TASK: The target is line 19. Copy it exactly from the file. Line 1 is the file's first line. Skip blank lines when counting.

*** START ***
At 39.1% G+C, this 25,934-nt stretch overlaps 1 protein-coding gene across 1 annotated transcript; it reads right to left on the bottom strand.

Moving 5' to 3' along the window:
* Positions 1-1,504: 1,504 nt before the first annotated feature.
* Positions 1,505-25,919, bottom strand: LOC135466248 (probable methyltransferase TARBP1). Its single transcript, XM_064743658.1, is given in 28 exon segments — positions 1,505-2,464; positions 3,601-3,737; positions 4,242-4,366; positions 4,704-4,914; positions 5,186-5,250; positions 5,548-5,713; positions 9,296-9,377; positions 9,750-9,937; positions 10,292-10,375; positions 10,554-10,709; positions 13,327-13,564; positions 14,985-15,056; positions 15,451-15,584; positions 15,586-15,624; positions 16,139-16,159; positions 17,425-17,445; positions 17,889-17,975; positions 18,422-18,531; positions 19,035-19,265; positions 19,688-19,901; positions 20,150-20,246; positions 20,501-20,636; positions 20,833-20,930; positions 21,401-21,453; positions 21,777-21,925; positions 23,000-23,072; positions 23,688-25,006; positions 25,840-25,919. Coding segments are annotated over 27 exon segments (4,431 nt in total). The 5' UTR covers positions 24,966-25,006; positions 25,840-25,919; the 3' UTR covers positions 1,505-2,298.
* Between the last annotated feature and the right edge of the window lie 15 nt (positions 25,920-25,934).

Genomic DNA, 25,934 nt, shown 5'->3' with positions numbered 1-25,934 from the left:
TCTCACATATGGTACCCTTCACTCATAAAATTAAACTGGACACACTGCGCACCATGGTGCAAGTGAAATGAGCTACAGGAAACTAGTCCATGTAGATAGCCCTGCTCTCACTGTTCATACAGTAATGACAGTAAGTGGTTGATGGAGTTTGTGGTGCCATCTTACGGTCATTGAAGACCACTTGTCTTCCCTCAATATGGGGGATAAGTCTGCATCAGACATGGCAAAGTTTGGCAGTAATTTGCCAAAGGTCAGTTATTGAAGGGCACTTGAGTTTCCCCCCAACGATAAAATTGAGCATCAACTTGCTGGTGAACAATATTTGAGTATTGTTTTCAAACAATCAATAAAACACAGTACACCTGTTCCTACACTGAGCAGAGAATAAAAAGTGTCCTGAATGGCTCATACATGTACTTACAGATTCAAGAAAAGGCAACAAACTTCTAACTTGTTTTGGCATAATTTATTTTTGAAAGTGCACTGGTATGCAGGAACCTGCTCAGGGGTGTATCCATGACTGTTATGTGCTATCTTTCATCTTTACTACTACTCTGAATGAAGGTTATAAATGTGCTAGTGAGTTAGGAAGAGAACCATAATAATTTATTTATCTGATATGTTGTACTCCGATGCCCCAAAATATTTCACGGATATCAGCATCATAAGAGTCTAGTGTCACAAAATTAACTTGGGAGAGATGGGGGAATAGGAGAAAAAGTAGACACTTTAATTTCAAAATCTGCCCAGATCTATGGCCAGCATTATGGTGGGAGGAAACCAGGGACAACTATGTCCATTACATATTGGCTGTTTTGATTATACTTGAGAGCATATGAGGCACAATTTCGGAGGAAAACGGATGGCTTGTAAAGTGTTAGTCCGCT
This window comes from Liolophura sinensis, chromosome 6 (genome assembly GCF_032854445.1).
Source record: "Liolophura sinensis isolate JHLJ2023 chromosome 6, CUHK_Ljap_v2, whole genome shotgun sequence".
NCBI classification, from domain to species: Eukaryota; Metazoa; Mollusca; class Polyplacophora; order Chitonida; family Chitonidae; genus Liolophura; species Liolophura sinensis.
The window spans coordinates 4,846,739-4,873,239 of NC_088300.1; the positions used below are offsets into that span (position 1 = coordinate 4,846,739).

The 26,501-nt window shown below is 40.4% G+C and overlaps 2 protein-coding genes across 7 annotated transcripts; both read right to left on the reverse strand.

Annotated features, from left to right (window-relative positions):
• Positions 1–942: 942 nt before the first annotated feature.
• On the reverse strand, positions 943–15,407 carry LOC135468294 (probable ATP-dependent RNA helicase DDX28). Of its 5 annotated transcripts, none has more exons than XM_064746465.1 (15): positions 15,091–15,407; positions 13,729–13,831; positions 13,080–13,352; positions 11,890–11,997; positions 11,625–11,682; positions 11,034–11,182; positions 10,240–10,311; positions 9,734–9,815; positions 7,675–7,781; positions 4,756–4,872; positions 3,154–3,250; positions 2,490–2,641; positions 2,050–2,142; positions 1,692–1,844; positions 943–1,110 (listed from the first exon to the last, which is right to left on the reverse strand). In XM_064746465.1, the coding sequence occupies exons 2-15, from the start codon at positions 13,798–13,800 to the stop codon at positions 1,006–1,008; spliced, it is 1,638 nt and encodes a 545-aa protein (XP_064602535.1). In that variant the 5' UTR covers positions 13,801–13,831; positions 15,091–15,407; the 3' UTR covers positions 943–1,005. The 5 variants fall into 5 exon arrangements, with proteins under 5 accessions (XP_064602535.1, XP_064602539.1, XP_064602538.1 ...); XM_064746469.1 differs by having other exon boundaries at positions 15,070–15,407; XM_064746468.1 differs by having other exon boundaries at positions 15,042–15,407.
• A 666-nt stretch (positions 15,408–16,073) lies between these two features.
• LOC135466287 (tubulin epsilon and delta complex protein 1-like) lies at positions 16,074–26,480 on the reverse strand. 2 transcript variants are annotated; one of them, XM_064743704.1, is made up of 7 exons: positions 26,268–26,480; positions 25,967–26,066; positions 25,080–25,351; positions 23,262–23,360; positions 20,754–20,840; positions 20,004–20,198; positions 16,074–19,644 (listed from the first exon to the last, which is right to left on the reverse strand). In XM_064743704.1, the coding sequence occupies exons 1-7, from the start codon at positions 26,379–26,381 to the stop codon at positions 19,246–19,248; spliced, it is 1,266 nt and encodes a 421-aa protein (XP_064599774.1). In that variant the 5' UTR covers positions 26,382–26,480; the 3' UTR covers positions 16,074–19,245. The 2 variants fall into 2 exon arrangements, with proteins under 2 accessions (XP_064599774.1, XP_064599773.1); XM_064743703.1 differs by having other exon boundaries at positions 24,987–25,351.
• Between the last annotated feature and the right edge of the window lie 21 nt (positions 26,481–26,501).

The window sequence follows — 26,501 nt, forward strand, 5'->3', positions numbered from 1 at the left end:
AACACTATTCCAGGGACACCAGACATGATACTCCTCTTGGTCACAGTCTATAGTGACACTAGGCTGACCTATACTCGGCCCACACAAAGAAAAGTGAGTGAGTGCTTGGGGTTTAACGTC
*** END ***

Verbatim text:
The window sequence follows — 26,501 nt, forward strand, 5'->3', positions numbered from 1 at the left end: